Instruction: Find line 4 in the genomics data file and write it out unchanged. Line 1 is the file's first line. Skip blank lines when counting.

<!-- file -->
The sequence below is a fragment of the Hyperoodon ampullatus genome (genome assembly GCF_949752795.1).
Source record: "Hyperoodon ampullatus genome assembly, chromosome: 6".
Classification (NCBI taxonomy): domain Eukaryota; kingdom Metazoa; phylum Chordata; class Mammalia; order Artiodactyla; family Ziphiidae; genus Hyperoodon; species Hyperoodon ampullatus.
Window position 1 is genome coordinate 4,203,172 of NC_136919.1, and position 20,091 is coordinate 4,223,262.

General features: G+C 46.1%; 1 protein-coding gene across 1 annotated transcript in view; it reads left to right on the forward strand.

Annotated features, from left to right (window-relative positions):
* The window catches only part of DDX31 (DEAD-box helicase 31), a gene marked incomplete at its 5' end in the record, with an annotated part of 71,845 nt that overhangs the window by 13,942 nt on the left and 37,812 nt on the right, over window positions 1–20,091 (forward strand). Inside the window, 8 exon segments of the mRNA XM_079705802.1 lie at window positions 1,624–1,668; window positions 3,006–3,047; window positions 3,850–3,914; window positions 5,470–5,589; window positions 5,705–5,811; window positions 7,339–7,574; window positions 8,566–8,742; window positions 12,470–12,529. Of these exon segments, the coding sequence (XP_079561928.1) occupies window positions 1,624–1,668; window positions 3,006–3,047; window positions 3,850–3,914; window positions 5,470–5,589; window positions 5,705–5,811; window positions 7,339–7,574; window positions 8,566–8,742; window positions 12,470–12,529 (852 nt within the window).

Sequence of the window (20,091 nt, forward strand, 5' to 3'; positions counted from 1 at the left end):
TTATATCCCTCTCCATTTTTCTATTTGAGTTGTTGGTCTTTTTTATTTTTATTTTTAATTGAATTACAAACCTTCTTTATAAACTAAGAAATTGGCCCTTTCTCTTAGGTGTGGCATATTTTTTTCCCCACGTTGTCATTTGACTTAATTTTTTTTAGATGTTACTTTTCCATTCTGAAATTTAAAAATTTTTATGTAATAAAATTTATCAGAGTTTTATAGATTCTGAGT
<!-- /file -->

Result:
Window position 1 is genome coordinate 4,203,172 of NC_136919.1, and position 20,091 is coordinate 4,223,262.